Futures in New York were little changed, following a 1.2 percent advance on Tuesday. The American Petroleum Institute was said to report nationwide crude inventories fell over 2 million barrels last week. Meanwhile, the U.S. government has asked Saudi Arabia and some other members of the Organization of Petroleum Exporting Countries to increase output by about 1 million barrels a day, according to people familiar with the matter.
Oil is trading near the lowest level in almost two months after Saudi Arabia and Russia signaled in late May that they were ready to ease output curbs to fill potential supply losses in Iran and Venezuela. Declining Venezuelan output has been a key support to prices in recent months, despite the nation’s President Nicolas Maduro talking up its output potential on Tuesday. As speculation swirls over whether OPEC and its allies will reach a consensus to relax caps at a meeting in Vienna later this month, Goldman Sachs Group Inc. said the outlook for oil remains bullish.
“The API number, if confirmed should help prices,” says UBS Group AG analyst Giovanni Staunovo. “There have been stories on Venezuelan output, but the market should stay in deficit.”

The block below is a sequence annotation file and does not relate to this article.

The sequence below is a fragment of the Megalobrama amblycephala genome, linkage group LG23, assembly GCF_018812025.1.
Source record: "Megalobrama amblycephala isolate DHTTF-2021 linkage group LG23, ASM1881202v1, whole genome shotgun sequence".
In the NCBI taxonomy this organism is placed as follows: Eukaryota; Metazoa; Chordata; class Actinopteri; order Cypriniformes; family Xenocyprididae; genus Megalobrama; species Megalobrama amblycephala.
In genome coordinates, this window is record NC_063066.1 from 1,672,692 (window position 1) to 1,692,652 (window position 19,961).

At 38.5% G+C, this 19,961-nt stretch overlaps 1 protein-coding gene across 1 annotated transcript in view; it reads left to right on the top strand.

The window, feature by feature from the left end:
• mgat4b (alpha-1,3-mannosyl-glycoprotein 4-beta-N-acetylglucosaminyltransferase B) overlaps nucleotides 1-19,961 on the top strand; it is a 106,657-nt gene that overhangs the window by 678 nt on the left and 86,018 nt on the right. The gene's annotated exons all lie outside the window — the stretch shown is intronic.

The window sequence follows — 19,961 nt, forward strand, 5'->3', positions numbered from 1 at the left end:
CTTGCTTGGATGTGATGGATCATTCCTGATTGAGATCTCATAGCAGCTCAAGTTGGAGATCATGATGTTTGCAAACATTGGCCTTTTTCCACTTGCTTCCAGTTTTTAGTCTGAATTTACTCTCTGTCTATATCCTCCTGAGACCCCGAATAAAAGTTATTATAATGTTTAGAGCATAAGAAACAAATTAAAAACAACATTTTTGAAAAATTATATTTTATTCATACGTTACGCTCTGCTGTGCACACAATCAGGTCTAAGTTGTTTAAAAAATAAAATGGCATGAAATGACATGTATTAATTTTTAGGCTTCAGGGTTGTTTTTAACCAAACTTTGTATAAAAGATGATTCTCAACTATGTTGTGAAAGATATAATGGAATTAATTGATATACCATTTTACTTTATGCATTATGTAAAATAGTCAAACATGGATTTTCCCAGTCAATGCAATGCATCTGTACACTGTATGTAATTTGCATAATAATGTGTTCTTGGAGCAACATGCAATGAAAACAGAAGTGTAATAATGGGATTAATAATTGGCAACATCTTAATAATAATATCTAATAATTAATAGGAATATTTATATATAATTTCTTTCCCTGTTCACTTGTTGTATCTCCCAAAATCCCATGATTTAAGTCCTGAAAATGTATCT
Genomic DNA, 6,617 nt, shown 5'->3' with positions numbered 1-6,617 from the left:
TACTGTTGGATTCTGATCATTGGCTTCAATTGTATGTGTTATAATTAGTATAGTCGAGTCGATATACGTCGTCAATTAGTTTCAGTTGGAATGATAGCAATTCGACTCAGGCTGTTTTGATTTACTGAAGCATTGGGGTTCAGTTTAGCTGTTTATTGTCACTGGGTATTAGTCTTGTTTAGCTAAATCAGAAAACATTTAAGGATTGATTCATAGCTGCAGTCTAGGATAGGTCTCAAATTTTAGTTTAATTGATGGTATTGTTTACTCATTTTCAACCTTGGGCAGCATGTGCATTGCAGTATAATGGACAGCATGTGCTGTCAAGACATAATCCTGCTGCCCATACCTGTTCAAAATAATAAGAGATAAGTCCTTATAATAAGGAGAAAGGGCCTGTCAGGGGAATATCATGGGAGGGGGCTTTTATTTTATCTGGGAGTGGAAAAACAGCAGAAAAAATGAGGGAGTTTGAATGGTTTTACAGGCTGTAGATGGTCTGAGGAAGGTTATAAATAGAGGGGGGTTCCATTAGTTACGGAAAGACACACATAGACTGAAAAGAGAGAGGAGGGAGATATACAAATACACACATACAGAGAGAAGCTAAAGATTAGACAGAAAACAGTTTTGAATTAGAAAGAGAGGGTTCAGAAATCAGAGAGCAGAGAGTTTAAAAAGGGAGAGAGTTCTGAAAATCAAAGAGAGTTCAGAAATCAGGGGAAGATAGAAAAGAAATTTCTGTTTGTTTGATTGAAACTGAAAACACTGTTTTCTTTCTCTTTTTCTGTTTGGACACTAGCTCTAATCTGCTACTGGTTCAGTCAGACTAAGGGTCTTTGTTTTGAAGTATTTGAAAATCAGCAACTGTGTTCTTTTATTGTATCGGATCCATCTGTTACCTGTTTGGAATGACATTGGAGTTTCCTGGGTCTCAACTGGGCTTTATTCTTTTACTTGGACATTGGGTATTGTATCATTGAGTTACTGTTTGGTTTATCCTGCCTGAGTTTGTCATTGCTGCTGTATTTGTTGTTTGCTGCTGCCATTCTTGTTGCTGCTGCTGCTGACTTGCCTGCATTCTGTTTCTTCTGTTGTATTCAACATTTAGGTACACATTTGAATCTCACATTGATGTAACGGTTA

West Texas Intermediate for July delivery fell 22 cents, or 0.3 percent, to $65.30 a barrel on the New York Mercantile Exchange as of 10:52 a.m. in London. The contract added 77 cents to $65.52 on Tuesday.
Brent futures for August settlement increased 17 cents to $75.55 a barrel on the London-based ICE Futures Europe exchange, after closing 9 cents higher at $75.38 on Tuesday. The global benchmark crude was $10.26 above WTI for the same month, after the premium narrowed for a second session on Tuesday.
U.S. crude stockpiles decreased by 2.03 million barrels last week, while the hoard at the key storage hub in Cushing, Oklahoma, also fell by 1.04 million barrels, the industry-funded API was said to report. Energy Information Administration data due Wednesday is expected to show nationwide stockpiles dropped by 2.1 million barrels.
In a rare request, the U.S. government has quietly asked Saudi Arabia and some other OPEC members to boost crude production after retail gasoline prices surged to their highest in more than three years and President Donald Trump publicly complained about the group’s policy and rising oil prices on Twitter. Venezuelan President Maduro said on state television that his nation is ready to increase production if OPEC decided to do so.
Other oil-market news:
Saudi Arabia, the world’s largest oil exporter, raised pricing on key crude grades for buyers in Asia to the highest since 2014 as demand builds in the country’s biggest market amid threats to rival suppliers. Crude prices in the Midland and Permian Basin in the U.S. are below oil at Cushing and Houston as output growth has outpaced the pipeline capacity, and that dynamic is unlikely to change materially until at least the middle of 2019, according to Citigroup Inc. Unipec will nominate 40 percent less term crude supplies from Saudi Arabia for a third straight month for cargoes loading in July, said a senior official with the Chinese oil trader.